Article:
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OSHA’s Yearly Summary of Injury and Illness

Posted on 1/8/2013 by James Griffin

EHS managers nationwide have just three more weeks to complete and post their organizations’ annual OSHA 300-A Summary Forms. Formally known as the Summary of Work-Related Injuries and Illnesses, this form must be completed no later than February 1 and posted in “…a conspicuous place or places where notices to employees are customarily posted…” (29 CFR 1904.32).
 
The 300-A form must remain posted until at least April 30, and employers must ensure the form is not altered, defaced, or covered by other materials during that time. 
 
300-A Form—What OSHA Requires
 At the end of each calendar year, an employer must:
 
  • Review the OSHA 300 Log (the Log of Work-Related Injuries and Illnesses) to verify that the entries are complete and accurate, and correct any deficiencies identified; 
  • Create an annual summary of injuries and illnesses recorded on the OSHA 300 log; 
  • Certify the summary (by having a “company executive” examine it); and 
  • Post the annual summary. 
There is no required procedure to follow or length of time you must spend reviewing the OSHA 300 Log. OSHA simply states that you must “…review the entries as extensively as necessary to make sure that they are complete and correct.” (29 CFR 1904.32)
 
Required Elements of Your 300-A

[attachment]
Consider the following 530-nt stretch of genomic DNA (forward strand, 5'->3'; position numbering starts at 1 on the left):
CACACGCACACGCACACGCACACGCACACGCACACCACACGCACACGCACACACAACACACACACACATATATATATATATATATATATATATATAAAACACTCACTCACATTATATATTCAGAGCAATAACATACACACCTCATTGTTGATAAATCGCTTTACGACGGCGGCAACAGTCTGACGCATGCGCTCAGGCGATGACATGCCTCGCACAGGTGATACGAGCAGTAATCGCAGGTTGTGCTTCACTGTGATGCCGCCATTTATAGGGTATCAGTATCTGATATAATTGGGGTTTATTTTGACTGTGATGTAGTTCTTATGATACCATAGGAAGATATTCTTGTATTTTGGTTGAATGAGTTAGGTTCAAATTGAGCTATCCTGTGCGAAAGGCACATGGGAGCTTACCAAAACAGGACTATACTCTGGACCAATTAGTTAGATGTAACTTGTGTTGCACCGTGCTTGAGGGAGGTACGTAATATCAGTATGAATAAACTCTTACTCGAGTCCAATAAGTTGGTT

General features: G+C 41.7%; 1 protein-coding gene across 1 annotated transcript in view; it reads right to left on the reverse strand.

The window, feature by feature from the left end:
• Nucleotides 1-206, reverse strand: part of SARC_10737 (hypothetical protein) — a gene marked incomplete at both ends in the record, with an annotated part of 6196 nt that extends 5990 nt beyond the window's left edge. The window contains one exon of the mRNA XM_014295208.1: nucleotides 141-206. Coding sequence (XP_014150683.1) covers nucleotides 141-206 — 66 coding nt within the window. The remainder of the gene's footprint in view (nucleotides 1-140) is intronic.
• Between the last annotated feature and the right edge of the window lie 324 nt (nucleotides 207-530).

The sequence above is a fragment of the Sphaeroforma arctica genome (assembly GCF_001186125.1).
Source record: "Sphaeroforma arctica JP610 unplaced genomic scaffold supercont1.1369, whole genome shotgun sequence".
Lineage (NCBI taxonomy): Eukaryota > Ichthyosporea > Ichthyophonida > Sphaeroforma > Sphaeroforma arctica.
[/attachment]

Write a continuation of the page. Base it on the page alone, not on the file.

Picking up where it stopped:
To complete the 300-A form, an employer must:
 
  • Total the columns on the OSHA 300 Log (enter “0″ if no recordable cases); 
  • Enter the calendar year covered, the company’s name, establishment name, and establishment address; 
  • Enter the annual, average number of employees covered by the OSHA 300 Log; and 
  • Enter the total hours worked by all employees covered by the OSHA 300 Log. 
If you are using an equivalent form other than the OSHA 300-A (as allowed by 29 CFR 1904.6(b)(4)), you must include the employee access and employer penalty statements found on the OSHA 300-A summary form.
 
Need help completing your 300-A? The Injury & Illness Recordkeeping and Reporting online course covers the required elements of an OSHA 300 log and provides guidance on reporting serious incidents to OSHA, deciding what incidents are “work-related,” and handling recurring cases. Visit Lion.com/OSHATraining for a full listing of Lion’s workplace health and safety training options.
 

Tags: osha, reporting and recordkeeping

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